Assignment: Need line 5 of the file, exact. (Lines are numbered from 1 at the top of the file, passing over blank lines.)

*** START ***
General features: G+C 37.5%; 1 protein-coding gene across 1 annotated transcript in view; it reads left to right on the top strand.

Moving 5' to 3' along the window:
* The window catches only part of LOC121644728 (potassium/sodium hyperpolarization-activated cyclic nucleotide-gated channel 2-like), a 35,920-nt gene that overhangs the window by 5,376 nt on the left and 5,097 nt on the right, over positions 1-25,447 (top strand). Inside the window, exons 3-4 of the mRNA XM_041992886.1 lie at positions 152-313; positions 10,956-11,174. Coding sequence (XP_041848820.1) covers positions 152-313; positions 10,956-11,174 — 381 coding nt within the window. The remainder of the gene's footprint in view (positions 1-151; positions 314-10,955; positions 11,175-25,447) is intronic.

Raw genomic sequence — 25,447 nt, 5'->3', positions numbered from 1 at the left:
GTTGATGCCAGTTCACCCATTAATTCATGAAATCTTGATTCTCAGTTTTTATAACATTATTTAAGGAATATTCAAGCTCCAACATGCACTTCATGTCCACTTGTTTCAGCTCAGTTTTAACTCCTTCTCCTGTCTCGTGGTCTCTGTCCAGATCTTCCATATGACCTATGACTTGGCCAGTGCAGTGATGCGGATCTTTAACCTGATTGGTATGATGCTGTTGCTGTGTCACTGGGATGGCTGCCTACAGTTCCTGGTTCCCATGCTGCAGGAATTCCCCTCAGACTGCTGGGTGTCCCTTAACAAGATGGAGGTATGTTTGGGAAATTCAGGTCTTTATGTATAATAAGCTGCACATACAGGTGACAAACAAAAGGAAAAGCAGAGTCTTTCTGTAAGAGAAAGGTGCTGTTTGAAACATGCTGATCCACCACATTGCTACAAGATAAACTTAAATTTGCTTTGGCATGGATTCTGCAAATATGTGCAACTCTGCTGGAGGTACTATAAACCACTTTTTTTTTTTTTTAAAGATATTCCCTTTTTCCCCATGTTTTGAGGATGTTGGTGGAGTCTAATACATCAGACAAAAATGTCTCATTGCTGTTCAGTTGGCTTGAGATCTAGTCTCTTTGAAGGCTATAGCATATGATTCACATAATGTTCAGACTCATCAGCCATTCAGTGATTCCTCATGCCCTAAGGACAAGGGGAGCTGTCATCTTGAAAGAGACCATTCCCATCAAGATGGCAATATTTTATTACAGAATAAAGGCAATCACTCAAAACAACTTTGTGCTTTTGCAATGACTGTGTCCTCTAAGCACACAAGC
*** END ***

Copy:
GTTGATGCCAGTTCACCCATTAATTCATGAAATCTTGATTCTCAGTTTTTATAACATTATTTAAGGAATATTCAAGCTCCAACATGCACTTCATGTCCACTTGTTTCAGCTCAGTTTTAACTCCTTCTCCTGTCTCGTGGTCTCTGTCCAGATCTTCCATATGACCTATGACTTGGCCAGTGCAGTGATGCGGATCTTTAACCTGATTGGTATGATGCTGTTGCTGTGTCACTGGGATGGCTGCCTACAGTTCCTGGTTCCCATGCTGCAGGAATTCCCCTCAGACTGCTGGGTGTCCCTTAACAAGATGGAGGTATGTTTGGGAAATTCAGGTCTTTATGTATAATAAGCTGCACATACAGGTGACAAACAAAAGGAAAAGCAGAGTCTTTCTGTAAGAGAAAGGTGCTGTTTGAAACATGCTGATCCACCACATTGCTACAAGATAAACTTAAATTTGCTTTGGCATGGATTCTGCAAATATGTGCAACTCTGCTGGAGGTACTATAAACCACTTTTTTTTTTTTTTAAAGATATTCCCTTTTTCCCCATGTTTTGAGGATGTTGGTGGAGTCTAATACATCAGACAAAAATGTCTCATTGCTGTTCAGTTGGCTTGAGATCTAGTCTCTTTGAAGGCTATAGCATATGATTCACATAATGTTCAGACTCATCAGCCATTCAGTGATTCCTCATGCCCTAAGGACAAGGGGAGCTGTCATCTTGAAAGAGACCATTCCCATCAAGATGGCAATATTTTATTACAGAATAAAGGCAATCACTCAAAACAACTTTGTGCTTTTGCAATGACTGTGTCCTCTAAGCACACAAGC